New York City mayoral candidate says Christopher Columbus founded America, botches history 101

Apparently the people defending statues on the grounds that they teach history often don't know history themselves

By Matthew Rozsa

Staff Writer

Published August 24, 2017 11:30AM (EDT)

Christopher Columbus (Getty/Hulton Archive / Stringer)
Christopher Columbus (Getty/Hulton Archive / Stringer)

Nicole Malliotakis is a Republican mayoral candidate seeking to oppose New York City Mayor Bill de Blasio in the upcoming election. She probably thought she would score easy political points by attacking de Blasio for ordering a 90=day review of all "symbols of hate" on city property.

Unfortunately for Malliotakis, she spoke before she thought.

During a speech on Wednesday, Malliotakis declared, "even Christopher Columbus, the founder of our nation, is under attack," according to a report by NBC New York. She later explained that she misspoke.

As City Council Speaker Melissa Mark-Viverito said on Monday: "I will wait for the commission. As I said, Christopher Columbus is a controversial figure to many of us particularly in the Caribbean and I think that that has to be looked at, when you have to look at history we have to look at it thoroughly and clearly."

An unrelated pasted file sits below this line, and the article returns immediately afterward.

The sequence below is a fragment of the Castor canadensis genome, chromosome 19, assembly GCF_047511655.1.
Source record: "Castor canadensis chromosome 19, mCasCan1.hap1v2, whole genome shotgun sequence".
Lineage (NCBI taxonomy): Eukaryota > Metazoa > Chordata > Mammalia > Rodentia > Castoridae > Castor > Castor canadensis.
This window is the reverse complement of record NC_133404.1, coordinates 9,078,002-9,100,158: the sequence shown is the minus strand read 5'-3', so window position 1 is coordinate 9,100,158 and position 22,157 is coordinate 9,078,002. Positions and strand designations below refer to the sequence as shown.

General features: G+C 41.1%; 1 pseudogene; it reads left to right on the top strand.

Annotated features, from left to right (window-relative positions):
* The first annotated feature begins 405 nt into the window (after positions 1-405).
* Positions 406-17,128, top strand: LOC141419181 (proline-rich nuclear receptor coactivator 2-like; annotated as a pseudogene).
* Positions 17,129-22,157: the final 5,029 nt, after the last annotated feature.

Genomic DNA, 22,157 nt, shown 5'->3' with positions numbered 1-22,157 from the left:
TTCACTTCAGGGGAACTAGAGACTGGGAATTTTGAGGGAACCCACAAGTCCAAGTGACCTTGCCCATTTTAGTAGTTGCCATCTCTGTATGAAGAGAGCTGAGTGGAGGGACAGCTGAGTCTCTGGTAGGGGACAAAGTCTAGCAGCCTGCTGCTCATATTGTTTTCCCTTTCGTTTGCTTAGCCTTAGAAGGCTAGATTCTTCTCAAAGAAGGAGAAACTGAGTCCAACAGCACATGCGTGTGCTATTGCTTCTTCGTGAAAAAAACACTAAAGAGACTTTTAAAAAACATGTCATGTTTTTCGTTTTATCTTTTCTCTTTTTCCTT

Mark-Viverito has a sounder grasp on history, at least in her political rhetoric, than Malliotakis. Columbus did perpetrate genocide against Native American groups like the Taino, who inhabited the island of Hispaniola before he landed there in 1492. In addition to his role in genocide against Native Americans, Columbus was also a brutal tyrant who frequently abused his power as governor and viceroy of the Indies.

Just as notably, Columbus never even set foot on the land mass that currently comprises the United States of America. Spain began settlements in what is now Florida during the early 16th century, and the first seeds of the English-speaking United States that we know today didn't get planted until 1607, with the colony of Jamestown in modern Virginia.

Oh, and Columbus died in 1506, some 270 years before the signing of the Declaration of Independence.

By Matthew Rozsa

Matthew Rozsa is a staff writer at Salon. He received a Master's Degree in History from Rutgers-Newark in 2012 and was awarded a science journalism fellowship from the Metcalf Institute in 2022.

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